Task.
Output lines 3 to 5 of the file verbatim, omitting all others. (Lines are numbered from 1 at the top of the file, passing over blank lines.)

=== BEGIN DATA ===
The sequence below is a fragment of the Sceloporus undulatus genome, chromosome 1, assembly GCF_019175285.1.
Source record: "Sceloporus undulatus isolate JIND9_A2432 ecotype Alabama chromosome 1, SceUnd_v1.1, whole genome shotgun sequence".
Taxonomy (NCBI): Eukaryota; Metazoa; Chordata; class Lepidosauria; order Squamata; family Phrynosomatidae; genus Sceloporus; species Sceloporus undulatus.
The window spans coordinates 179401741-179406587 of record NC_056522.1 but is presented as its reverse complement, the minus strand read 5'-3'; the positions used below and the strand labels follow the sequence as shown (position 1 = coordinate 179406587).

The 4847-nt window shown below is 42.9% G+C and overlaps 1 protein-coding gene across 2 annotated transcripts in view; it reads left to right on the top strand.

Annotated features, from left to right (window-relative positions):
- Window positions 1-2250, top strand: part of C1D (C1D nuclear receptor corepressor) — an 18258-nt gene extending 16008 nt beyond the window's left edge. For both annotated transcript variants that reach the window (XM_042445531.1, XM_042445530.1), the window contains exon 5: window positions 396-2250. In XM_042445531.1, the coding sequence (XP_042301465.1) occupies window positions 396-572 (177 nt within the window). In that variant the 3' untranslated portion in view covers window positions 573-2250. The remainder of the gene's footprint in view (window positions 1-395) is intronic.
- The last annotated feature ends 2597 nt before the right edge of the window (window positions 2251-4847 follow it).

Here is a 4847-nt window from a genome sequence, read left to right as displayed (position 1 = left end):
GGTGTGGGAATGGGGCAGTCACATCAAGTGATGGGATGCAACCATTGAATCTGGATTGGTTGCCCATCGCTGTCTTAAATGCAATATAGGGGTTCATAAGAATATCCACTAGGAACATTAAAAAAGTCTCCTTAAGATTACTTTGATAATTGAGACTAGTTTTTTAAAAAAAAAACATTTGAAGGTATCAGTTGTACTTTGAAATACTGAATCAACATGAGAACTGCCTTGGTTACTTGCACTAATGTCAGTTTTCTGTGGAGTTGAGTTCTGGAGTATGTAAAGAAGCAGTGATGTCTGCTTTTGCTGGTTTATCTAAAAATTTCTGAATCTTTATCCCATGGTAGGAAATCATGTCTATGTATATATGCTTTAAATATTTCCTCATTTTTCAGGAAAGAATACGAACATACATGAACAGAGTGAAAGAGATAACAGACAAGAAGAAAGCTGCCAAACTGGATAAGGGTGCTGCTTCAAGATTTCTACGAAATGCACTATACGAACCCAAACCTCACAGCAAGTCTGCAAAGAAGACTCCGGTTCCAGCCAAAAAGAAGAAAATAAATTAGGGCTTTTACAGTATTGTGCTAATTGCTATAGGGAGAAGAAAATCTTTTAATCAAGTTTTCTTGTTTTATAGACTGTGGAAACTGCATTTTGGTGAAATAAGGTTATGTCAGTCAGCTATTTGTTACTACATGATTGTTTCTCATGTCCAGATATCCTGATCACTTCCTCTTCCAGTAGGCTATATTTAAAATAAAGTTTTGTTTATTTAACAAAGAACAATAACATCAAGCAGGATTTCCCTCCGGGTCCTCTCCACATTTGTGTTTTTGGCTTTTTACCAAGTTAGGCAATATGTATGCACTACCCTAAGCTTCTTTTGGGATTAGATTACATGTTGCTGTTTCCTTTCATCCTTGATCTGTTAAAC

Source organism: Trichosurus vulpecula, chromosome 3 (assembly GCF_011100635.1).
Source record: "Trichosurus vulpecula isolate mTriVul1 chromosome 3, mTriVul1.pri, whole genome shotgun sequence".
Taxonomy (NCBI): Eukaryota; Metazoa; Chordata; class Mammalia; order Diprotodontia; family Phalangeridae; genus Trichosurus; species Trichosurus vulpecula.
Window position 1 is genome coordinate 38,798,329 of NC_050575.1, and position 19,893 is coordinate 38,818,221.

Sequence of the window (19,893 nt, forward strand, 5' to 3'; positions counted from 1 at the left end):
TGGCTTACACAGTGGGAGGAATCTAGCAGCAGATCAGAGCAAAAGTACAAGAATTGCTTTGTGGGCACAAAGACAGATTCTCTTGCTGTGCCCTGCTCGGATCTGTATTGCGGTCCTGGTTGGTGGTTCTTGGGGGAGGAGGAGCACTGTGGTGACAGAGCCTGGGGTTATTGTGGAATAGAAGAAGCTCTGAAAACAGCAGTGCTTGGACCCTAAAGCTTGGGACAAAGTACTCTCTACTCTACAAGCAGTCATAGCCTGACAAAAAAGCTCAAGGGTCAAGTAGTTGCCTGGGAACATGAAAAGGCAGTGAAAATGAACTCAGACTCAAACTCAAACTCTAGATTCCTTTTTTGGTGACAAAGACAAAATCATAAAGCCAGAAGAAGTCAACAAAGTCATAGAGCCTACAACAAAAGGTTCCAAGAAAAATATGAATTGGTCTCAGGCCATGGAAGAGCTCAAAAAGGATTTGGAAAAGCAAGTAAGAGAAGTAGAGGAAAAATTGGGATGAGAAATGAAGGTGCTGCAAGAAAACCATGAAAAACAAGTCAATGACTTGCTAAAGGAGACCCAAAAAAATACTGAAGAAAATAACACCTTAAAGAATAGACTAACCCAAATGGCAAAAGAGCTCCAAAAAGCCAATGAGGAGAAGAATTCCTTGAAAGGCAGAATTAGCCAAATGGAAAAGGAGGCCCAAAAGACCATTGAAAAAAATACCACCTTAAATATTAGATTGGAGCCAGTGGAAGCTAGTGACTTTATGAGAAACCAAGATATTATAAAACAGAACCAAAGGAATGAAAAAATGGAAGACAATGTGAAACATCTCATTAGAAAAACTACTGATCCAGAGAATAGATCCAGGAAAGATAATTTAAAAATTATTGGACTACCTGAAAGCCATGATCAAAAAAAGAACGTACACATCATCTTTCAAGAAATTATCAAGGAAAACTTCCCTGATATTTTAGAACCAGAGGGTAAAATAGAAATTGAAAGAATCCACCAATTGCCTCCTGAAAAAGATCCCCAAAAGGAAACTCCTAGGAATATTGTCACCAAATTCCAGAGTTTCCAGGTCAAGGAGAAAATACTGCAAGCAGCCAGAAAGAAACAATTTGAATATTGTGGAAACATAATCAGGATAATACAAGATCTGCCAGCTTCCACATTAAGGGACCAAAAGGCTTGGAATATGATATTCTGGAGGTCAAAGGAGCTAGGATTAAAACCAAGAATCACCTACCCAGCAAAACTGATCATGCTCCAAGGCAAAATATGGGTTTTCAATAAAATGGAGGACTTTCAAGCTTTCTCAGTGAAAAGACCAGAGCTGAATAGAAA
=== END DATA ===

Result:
Taxonomy (NCBI): Eukaryota; Metazoa; Chordata; class Lepidosauria; order Squamata; family Phrynosomatidae; genus Sceloporus; species Sceloporus undulatus.
The window spans coordinates 179401741-179406587 of record NC_056522.1 but is presented as its reverse complement, the minus strand read 5'-3'; the positions used below and the strand labels follow the sequence as shown (position 1 = coordinate 179406587).

The 4847-nt window shown below is 42.9% G+C and overlaps 1 protein-coding gene across 2 annotated transcripts in view; it reads left to right on the top strand.